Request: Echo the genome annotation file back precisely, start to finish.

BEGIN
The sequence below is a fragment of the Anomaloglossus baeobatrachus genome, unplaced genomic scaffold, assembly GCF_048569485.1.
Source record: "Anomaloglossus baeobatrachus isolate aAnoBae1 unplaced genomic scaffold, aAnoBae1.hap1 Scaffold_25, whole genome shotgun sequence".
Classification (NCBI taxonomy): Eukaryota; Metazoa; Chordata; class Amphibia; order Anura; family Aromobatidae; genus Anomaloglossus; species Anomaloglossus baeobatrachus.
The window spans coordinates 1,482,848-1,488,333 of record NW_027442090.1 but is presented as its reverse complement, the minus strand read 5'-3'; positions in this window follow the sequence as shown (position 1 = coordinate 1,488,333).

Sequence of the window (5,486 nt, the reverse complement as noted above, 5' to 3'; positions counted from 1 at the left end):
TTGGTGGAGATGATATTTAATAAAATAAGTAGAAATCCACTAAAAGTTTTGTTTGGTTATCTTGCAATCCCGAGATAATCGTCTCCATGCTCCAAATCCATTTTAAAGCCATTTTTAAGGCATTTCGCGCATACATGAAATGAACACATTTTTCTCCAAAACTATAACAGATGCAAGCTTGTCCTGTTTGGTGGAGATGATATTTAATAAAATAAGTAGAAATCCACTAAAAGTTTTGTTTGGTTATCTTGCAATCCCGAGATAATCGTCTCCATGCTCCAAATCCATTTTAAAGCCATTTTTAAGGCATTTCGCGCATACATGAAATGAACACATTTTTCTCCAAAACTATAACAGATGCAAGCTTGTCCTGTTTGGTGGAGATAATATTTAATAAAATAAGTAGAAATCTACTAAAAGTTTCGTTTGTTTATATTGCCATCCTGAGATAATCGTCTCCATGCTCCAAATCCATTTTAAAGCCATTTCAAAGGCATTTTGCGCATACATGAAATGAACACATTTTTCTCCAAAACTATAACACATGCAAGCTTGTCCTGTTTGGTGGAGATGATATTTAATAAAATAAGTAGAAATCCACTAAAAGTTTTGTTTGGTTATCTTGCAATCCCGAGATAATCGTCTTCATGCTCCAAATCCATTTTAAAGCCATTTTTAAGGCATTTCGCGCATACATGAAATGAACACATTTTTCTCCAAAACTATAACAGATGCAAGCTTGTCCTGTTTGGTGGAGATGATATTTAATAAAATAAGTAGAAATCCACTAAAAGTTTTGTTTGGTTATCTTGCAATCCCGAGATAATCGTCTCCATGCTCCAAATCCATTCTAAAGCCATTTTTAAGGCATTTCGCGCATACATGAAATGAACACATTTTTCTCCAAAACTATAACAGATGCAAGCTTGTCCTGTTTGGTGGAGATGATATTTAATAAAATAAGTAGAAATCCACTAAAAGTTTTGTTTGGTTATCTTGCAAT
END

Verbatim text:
The sequence below is a fragment of the Anomaloglossus baeobatrachus genome, unplaced genomic scaffold, assembly GCF_048569485.1.
Source record: "Anomaloglossus baeobatrachus isolate aAnoBae1 unplaced genomic scaffold, aAnoBae1.hap1 Scaffold_25, whole genome shotgun sequence".
Classification (NCBI taxonomy): Eukaryota; Metazoa; Chordata; class Amphibia; order Anura; family Aromobatidae; genus Anomaloglossus; species Anomaloglossus baeobatrachus.
The window spans coordinates 1,482,848-1,488,333 of record NW_027442090.1 but is presented as its reverse complement, the minus strand read 5'-3'; positions in this window follow the sequence as shown (position 1 = coordinate 1,488,333).

Sequence of the window (5,486 nt, the reverse complement as noted above, 5' to 3'; positions counted from 1 at the left end):
TTGGTGGAGATGATATTTAATAAAATAAGTAGAAATCCACTAAAAGTTTTGTTTGGTTATCTTGCAATCCCGAGATAATCGTCTCCATGCTCCAAATCCATTTTAAAGCCATTTTTAAGGCATTTCGCGCATACATGAAATGAACACATTTTTCTCCAAAACTATAACAGATGCAAGCTTGTCCTGTTTGGTGGAGATGATATTTAATAAAATAAGTAGAAATCCACTAAAAGTTTTGTTTGGTTATCTTGCAATCCCGAGATAATCGTCTCCATGCTCCAAATCCATTTTAAAGCCATTTTTAAGGCATTTCGCGCATACATGAAATGAACACATTTTTCTCCAAAACTATAACAGATGCAAGCTTGTCCTGTTTGGTGGAGATAATATTTAATAAAATAAGTAGAAATCTACTAAAAGTTTCGTTTGTTTATATTGCCATCCTGAGATAATCGTCTCCATGCTCCAAATCCATTTTAAAGCCATTTCAAAGGCATTTTGCGCATACATGAAATGAACACATTTTTCTCCAAAACTATAACACATGCAAGCTTGTCCTGTTTGGTGGAGATGATATTTAATAAAATAAGTAGAAATCCACTAAAAGTTTTGTTTGGTTATCTTGCAATCCCGAGATAATCGTCTTCATGCTCCAAATCCATTTTAAAGCCATTTTTAAGGCATTTCGCGCATACATGAAATGAACACATTTTTCTCCAAAACTATAACAGATGCAAGCTTGTCCTGTTTGGTGGAGATGATATTTAATAAAATAAGTAGAAATCCACTAAAAGTTTTGTTTGGTTATCTTGCAATCCCGAGATAATCGTCTCCATGCTCCAAATCCATTCTAAAGCCATTTTTAAGGCATTTCGCGCATACATGAAATGAACACATTTTTCTCCAAAACTATAACAGATGCAAGCTTGTCCTGTTTGGTGGAGATGATATTTAATAAAATAAGTAGAAATCCACTAAAAGTTTTGTTTGGTTATCTTGCAAT